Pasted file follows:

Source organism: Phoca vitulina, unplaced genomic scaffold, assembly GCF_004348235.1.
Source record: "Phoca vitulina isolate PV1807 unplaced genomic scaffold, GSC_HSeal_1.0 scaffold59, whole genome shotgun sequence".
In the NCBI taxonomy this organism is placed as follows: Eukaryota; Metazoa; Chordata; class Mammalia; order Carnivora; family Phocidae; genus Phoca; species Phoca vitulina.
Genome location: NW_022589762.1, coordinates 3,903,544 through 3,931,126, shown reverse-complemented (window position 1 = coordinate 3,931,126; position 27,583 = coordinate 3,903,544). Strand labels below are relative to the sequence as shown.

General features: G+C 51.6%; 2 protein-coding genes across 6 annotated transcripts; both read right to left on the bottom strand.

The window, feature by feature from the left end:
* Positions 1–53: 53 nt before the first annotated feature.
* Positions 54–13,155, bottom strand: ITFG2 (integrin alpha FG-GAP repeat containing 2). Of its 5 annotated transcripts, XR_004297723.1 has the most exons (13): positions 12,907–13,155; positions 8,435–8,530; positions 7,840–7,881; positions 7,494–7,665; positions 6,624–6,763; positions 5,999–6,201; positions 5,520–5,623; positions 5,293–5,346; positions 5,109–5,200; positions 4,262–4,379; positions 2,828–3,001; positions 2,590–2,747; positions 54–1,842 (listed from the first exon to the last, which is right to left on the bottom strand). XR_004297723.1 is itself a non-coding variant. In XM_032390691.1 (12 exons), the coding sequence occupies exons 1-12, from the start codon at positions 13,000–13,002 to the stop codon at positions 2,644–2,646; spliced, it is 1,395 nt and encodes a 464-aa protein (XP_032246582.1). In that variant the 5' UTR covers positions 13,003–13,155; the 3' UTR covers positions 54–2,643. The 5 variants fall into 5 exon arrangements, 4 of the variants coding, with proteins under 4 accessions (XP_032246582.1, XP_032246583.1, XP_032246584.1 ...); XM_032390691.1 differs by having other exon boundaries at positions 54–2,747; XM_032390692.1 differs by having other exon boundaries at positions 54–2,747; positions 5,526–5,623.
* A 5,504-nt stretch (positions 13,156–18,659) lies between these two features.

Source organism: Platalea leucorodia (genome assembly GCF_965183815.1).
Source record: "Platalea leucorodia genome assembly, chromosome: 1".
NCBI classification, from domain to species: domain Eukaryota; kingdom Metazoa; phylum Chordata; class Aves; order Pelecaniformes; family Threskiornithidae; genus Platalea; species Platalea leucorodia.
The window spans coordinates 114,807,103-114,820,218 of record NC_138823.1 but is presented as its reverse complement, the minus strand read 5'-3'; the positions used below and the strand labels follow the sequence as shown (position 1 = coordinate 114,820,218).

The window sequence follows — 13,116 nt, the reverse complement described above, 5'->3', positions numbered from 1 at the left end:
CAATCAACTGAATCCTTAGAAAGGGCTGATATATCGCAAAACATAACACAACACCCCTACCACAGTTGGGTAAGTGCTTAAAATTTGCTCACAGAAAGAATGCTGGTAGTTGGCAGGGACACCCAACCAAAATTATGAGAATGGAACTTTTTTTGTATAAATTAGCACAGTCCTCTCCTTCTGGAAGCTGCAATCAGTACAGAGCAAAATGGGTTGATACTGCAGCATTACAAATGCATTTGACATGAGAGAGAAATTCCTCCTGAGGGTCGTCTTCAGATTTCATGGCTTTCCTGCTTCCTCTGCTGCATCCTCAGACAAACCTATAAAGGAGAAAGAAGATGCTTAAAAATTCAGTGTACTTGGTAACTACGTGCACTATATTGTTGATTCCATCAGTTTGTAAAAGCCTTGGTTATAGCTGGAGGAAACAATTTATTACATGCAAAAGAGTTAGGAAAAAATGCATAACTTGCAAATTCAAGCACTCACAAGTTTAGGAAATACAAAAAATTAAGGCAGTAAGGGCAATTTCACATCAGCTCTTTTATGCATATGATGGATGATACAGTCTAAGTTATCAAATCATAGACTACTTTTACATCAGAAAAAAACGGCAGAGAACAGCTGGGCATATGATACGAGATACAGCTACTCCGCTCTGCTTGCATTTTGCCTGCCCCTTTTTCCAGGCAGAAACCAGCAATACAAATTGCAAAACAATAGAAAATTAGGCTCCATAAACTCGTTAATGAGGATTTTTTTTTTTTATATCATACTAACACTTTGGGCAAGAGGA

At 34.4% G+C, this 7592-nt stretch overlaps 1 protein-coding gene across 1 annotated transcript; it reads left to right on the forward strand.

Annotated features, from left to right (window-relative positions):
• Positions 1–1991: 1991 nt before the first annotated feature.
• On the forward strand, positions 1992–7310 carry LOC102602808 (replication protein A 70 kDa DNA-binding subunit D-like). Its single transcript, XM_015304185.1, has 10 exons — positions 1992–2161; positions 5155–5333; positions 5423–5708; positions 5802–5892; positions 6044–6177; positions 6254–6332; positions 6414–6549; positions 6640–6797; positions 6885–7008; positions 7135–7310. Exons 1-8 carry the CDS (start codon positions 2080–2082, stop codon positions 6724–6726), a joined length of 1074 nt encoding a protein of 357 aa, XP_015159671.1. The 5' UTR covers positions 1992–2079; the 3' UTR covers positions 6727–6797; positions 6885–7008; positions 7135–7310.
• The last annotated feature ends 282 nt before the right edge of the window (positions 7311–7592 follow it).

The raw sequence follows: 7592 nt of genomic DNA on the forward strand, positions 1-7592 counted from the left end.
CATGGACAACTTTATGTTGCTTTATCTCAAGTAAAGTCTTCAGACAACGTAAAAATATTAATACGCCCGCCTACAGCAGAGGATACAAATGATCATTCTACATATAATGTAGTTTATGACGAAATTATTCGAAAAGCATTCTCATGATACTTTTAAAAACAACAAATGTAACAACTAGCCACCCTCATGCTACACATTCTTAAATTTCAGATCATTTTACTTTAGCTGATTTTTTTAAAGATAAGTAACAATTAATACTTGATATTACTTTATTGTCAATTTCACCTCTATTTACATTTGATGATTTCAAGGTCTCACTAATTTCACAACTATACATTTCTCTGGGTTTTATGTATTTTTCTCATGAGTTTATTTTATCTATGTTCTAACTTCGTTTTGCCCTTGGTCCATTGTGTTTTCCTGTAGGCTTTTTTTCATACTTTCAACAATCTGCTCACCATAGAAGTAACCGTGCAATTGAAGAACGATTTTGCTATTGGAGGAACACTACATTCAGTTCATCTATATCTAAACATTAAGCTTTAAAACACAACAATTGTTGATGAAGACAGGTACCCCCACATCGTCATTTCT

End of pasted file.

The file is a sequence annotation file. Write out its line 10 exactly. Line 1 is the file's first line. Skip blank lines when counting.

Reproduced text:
Source organism: Platalea leucorodia (genome assembly GCF_965183815.1).